NEW ULM - Progress in the City of New Ulm's efforts to construct a permanent levee along the Minnesota River was limited by uncertainty over state funding Wednesday. In addition, residents began voicing their discontent over the temporary berm.
Primarily, the meeting comprised of a rehashing of the Flood Mitigation Study, which was drawn up by Bolton & Menk, Inc. in order to finalize the details. City councilors attended and Bolton & Menk consulting engineer Duane Hansel gave the presentation.
The only significant change since February has been the determination that building the levee to Army Corps of Engineers specifications would be too costly for the City. Several residents had previously expressed their interest in the City obtaining the certification so that they would no longer be required to carry flood insurance.
The rest of the presentation reviewed the study, which deems the levee an economic necessity for New Ulm. In previous years, major floods have cost the City an average of $300,000 each time.
The proposed levee would extend along the river from 9th South Street to 19th South Street. The levee's height would be 814 feet above sea level, with a 12-foot top width and a 4-foot horizontal to 1-foot vertical slope.
The levee is designed to be flexible in its construction. Four segments can be built in any order and at any time based on the City's need. However, it is costlier to build the segments independently.
The expected total cost of just the levee is $1.9 million. Planned financing for the levee focuses on the Minnesota Department of Natural Resource's Flood Damage Reduction Grant, which would cover 50 percent of the cost.
After the presentation, the Council briefly discussed future steps. However, uncertainty over this year's state funding hindered the Council's in-depth planning. The issue was that funding for the DNR grant is derived from state bonding. This year is not a bonding year, and the Republican-controlled Legislature has rejected calls for a flood bonding bill.
"We're essentially locked in on the grant with the DNR," said City Manager Brian Gramentz, "If the DNR had its own funding, we would be set. But, since it's dependent on the Legislature, we have to wait and see."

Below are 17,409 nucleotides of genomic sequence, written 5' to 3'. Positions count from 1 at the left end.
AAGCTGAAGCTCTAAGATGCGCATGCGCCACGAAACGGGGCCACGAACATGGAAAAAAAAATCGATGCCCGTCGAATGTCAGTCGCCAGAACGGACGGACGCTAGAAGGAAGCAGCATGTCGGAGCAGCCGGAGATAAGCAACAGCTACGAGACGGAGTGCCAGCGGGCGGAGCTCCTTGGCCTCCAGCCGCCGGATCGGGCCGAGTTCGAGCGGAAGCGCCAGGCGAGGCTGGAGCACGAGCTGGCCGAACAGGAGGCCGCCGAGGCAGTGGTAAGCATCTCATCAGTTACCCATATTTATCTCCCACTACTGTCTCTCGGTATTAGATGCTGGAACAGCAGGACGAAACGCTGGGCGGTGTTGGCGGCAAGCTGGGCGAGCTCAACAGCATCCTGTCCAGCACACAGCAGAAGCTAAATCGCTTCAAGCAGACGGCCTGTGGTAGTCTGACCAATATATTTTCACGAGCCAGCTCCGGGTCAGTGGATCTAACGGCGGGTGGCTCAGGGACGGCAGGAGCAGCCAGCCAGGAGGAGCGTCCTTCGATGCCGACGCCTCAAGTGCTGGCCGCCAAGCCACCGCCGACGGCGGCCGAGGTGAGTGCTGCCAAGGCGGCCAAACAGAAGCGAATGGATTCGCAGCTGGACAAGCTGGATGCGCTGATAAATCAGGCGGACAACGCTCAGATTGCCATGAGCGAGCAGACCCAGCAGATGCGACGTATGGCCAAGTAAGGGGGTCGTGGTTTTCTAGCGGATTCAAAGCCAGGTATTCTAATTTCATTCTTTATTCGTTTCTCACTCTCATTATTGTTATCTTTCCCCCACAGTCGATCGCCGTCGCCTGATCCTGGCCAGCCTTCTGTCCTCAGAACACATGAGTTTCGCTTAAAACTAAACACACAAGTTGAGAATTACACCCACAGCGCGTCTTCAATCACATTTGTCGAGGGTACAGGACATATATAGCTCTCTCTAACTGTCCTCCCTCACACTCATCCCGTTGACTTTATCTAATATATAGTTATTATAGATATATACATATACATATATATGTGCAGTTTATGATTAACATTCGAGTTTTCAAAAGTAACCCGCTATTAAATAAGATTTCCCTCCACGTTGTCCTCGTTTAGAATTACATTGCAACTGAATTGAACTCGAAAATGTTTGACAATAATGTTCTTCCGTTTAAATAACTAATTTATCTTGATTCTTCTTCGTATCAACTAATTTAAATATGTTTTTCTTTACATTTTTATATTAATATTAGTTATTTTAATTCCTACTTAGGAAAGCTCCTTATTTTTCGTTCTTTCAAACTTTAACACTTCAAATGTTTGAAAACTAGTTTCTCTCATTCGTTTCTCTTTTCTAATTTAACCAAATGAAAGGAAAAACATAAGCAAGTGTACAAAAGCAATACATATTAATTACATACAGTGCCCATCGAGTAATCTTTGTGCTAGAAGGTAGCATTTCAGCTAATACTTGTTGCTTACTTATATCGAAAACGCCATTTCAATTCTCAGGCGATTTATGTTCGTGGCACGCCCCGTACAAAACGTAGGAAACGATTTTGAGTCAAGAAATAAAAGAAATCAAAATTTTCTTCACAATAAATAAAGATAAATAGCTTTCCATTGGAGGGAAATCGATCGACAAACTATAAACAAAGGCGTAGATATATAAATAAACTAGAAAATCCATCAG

Gramentz said that there was a bill working through the Legislature that specifically funded flood relief. But, he explained, if the funding doesn't reach the DNR, the City will have to wait until July of 2012 for the bonding funds. He said that would be too late for construction to begin, which means the levee wouldn't be built until 2013.
"The timing on the funding is very important," said Gramentz.
Some points that the Council did discuss were the challenge in determining whether a special assessment could be applied to the levee for increased property value, and the conditions for obtaining an easement of the area the levee would occupy.
Gramentz said the consideration of special assessments was nowhere near determination because of the complexity of showing the value. He said that it would likely take a considerable amount of time before a determination could be made.
The discussion of the easements, however, drew stern comments from residents. Several people told the council they were against allowing people to walk on the levee.
Mike Hasse, of 1229 S. Front St., said he would not sign an easement agreement unless it forbid the levee from being used for a trail or a path.
Another major point of discussion was what would be done with the temporary berm that was constructed this year. The City has not decided whether it will remove it. The concern is that if the levee cannot be constructed before next spring, the temporary berm could be needed for to prevent future flooding. A contributing factor was whether the Federal Emergency Management Agency (FEMA) would require that the berm be removed in order for the City to access flood relief funds this year.
Currently, the City expects to use the clay in the berm for the construction of the permanent levee, regardless of whether it is taken down and stored.
Several residents who spoke, along with an informal hand-raising survey by the Council, revealed that the majority of residents wished to have the berm removed.
Complaints by residents varied from how high it was to how it blocked their access to their backyards.
Hasse crystalized the complaints by demanding that he had a right to access his backyard.
Councilor Ruth Ann Webster responded by noting that Hasse was among the loudest voices clamoring for the berm earlier this year.
The meeting concluded with the decision to continue the discussion in June when the Council would be approving the finalized Flood Mitigation Study. The reasoning was that the Legislature would be Availability of funds might be more certain at that time, which would allow the City to better plan.
(Josh Moniz can be e-mailed at email@example.com)